Institute for War and Peace Reporting | Giving Voice, Driving Change
Pension Changes a Resigning Matter for Armenian Academics
IWPR’s Yerevan office hosted a debate on pension reform on November 26. (Photo: IWPR)
Younger university lecturers and academics in Armenia are resigning in droves because they fear that higher pension contributions payable under new rules will eat up their already low wages.
So far 120 members of staff have left – a quarter of the total number who will be affected by new rules that apply to public-sector employees born since 1974.
Salaries in university teaching and academia in Armenia average 120,000 drams a month (290 US dollars) or about half that amount for the many who work part-time.
Under legislation that came into effect in July, everyone born after January 1, 1974 is supposed to make pension contributions calculated at five per cent of monthly earnings up to 500,000 drams (1,200 US dollars) and ten per cent on anything over that. However, those employed in the private sector can opt out of the scheme if they state their intentions by December 25. For state employees, the contributions are mandatory.
The pension reform was originally intended to cover private- as well as public-sector employees and prompted widespread protests earlier this year.
After the law was challenged in Armenia’s constitutional court in January, the government withdrew it and issued a revised version that applies only to the state sector. It still intends to make pension contributions universal from January 2017.
In state-sector academia, many younger staff members are voting with their feet.
Together with ten of his colleagues, Grigor Petrosyan left his job at the Institute of Information Technology and Automation three months ago.
“It isn’t worth anyone pursuing a career in academia or education in Armenia these days since the wages are very low,” said Petrosyan, who was on a salary of 33,000 drams (just under 80 US dollars) a month before he resigned. “Those who remain are simply dedicated professionals who work out of pure enthusiasm.”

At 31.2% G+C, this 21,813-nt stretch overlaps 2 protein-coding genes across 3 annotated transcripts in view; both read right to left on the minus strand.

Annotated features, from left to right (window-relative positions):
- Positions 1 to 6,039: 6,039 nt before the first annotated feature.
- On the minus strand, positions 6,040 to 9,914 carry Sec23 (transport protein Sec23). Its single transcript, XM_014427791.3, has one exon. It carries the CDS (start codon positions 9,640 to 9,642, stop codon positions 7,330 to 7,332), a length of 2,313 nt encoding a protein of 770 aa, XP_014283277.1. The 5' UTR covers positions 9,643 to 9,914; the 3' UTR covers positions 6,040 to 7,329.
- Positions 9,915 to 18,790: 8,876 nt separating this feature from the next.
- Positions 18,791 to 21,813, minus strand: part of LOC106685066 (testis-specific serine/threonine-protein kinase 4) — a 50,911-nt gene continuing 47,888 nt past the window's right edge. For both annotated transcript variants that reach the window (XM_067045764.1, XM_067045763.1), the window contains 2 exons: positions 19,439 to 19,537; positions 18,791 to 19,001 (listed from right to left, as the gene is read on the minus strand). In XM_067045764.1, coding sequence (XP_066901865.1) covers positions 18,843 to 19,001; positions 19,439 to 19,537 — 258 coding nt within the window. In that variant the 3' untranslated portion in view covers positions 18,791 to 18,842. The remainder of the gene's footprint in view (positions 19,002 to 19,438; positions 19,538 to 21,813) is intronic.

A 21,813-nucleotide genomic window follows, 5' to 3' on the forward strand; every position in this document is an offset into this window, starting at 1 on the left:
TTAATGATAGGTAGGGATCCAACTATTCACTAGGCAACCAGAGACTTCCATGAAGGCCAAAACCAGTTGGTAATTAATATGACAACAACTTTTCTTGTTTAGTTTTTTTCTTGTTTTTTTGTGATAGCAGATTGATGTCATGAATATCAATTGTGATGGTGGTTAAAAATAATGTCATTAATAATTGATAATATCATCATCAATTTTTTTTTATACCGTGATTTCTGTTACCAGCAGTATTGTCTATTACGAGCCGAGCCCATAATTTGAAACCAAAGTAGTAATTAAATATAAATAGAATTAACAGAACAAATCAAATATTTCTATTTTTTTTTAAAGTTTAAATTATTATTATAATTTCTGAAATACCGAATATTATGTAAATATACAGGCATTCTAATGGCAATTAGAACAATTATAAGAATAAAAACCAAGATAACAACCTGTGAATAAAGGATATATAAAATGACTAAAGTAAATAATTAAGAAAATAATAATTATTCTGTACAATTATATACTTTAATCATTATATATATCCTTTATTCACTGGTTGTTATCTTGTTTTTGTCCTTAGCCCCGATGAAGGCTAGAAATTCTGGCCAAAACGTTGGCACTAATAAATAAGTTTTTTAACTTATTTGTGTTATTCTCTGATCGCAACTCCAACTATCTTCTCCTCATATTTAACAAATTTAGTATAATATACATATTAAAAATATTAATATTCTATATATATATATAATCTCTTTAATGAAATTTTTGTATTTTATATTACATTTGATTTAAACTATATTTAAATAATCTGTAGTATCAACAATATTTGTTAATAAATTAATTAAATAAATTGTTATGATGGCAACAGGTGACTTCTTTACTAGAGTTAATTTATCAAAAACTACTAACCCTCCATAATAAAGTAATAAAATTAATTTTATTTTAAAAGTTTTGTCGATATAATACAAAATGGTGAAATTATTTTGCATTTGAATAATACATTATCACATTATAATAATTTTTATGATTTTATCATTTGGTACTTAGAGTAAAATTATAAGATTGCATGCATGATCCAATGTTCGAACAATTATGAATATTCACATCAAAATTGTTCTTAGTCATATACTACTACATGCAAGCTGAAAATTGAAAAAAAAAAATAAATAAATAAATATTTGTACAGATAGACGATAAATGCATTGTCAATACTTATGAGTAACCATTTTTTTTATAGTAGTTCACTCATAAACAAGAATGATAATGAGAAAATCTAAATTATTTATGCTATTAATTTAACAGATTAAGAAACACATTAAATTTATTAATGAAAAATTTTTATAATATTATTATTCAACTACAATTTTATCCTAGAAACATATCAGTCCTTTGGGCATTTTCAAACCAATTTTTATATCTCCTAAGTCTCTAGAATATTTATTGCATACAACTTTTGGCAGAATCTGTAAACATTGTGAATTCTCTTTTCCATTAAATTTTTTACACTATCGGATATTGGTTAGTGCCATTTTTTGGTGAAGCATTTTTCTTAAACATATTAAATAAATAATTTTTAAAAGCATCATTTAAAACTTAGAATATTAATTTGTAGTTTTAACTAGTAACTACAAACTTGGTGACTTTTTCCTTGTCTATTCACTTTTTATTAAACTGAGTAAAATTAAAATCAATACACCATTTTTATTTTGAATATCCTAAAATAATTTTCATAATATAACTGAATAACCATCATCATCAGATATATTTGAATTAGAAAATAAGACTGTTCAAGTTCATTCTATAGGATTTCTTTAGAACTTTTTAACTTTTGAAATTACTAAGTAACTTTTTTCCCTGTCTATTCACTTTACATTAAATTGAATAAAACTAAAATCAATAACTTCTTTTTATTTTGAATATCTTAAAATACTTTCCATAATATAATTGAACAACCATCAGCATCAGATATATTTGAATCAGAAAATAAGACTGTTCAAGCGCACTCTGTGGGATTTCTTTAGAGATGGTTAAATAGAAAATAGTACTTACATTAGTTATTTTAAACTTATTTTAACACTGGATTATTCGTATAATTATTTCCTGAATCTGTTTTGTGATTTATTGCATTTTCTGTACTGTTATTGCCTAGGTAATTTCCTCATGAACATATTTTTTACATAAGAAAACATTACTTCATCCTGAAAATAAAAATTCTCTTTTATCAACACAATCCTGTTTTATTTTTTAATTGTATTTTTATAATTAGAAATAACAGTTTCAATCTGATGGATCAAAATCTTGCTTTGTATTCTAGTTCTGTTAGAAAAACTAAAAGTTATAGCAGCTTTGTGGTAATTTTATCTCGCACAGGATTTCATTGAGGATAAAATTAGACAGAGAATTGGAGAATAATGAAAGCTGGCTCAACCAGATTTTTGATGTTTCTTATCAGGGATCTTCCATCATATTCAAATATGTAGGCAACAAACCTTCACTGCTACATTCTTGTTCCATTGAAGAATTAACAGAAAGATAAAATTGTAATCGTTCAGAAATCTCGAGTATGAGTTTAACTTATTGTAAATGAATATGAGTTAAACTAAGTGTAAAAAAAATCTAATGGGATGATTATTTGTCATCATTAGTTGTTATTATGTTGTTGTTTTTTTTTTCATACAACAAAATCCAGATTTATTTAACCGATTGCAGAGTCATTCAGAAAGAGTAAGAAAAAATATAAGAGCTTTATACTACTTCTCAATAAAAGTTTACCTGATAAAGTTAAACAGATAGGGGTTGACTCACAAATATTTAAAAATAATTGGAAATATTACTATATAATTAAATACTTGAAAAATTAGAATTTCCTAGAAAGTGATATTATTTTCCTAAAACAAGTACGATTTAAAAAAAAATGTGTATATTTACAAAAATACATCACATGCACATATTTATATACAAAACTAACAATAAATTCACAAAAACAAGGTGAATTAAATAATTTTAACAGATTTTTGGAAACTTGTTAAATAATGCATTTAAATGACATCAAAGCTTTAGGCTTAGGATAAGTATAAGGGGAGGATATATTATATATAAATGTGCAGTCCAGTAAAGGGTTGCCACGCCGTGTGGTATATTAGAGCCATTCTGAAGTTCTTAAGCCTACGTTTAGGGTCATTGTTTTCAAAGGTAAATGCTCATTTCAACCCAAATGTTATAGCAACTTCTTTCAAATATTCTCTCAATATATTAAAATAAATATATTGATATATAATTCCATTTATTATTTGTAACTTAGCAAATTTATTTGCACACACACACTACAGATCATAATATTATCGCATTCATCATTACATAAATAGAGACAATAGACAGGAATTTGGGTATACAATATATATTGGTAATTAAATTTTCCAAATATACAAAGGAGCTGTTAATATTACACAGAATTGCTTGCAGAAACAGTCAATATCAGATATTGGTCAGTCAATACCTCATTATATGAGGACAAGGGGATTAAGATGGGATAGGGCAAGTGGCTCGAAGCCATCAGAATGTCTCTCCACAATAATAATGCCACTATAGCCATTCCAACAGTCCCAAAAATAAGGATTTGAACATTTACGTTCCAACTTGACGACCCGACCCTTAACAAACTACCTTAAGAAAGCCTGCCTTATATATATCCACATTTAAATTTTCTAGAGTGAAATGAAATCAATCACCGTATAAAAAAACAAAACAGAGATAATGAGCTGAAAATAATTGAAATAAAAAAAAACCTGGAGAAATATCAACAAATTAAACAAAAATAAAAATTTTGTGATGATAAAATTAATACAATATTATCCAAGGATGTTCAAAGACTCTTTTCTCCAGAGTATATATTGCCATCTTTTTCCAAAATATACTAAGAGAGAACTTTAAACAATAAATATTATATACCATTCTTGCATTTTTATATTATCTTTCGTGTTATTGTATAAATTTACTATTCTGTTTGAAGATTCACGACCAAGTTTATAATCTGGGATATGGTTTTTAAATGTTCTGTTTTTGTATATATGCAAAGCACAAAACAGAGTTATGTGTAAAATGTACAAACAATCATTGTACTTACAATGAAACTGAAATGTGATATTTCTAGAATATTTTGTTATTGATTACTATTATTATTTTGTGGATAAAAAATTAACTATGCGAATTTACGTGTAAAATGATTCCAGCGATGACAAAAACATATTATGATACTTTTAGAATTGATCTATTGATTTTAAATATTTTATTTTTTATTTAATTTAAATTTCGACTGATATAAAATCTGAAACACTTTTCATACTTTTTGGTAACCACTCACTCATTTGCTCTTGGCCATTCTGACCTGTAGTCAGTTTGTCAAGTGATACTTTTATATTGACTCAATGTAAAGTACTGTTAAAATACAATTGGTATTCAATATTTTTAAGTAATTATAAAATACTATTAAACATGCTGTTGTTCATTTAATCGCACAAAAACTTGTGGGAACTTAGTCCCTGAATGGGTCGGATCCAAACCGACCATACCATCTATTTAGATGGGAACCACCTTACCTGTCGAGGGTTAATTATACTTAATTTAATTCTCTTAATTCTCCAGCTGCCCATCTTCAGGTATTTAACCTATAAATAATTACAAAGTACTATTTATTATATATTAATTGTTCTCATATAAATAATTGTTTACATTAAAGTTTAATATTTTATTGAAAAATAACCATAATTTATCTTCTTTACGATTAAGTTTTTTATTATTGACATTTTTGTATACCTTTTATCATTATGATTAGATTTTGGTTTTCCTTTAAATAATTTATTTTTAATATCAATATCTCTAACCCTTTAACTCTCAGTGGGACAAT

"The government needs to understand that the loss of even one lecturer is a great blow to the academic and educational system,” Arsen Tavadyan, who teaches law at Yerevan State University, told IWPR. “It is ultimately young lecturers who sustain academia in our country through their enthusiasm."
To bump up their incomes, many research and teaching staff in state universities and institutes education only work there part-time and take better-paid second jobs in the private sector. If they are under 40, their mandatory contributions will be calculated on both incomes, not just the smaller state wage.
As Tavadyan points out, that means the average pension contribution is likely to come out significantly higher than the state salary earned by someone with two jobs.
“University lecturers… who spend time teaching [in state education] will thus effectively have to pay extra for doing so," he said.
Petrosyan agreed, saying, "Because of the small symbolic amount we earn for the pursuit of science, they will deduct a larger sum as pension contributions. Doing academic work has always been unprofitable… but now it will put you at a disadvantage."
In September, a group of researchers and lecturers wrote to Armenian prime minister Hovik Abrahamyan about their concerns. He responded by telling the finance ministry to make further changes to the system to allow younger lecturers to combine work in the private and public sectors without being unduly penalised.
Despite this pledge, the government has done nothing further. On November 12, young academics held a protest outside the finance ministry to press their case.
"This promise was a trick designed to buy time,” Suren Eyramjyan, a lecturer at the Russian-Armenian Slavonic University, told IWPR. “Two months have passed since the prime minister’s instructions but the promises aren’t being met. Almost all my fellow lecturers have submitted their resignations and stopped working in universities."
Questioned in parliament on November 12, Finance Minister Gagik Khachatryan insisted his office was tackling the problem.
"I assure you that we will solve it,” Khachatryan said. “I think it’s possible there were be certain changes to the legislation."
Meeting journalists the following day, Education Minister Armen Ashotyan urged teaching staff to hang on and wait for a solution, assuring them that “not a single lecturer would lose out”.
Tavadyan has decided not to resign from his lecturing job for the moment, but believes the government needs to take proper action if it wants to maintain a knowledge-based economy.
"Unless the issue is resolved, the worst effects will come over the next year as young academics who have just defended their PhD theses flatly refuse to sign contracts for jobs in education," he said.
Lilit Arakelyan is a reporter for Araratnews.am.
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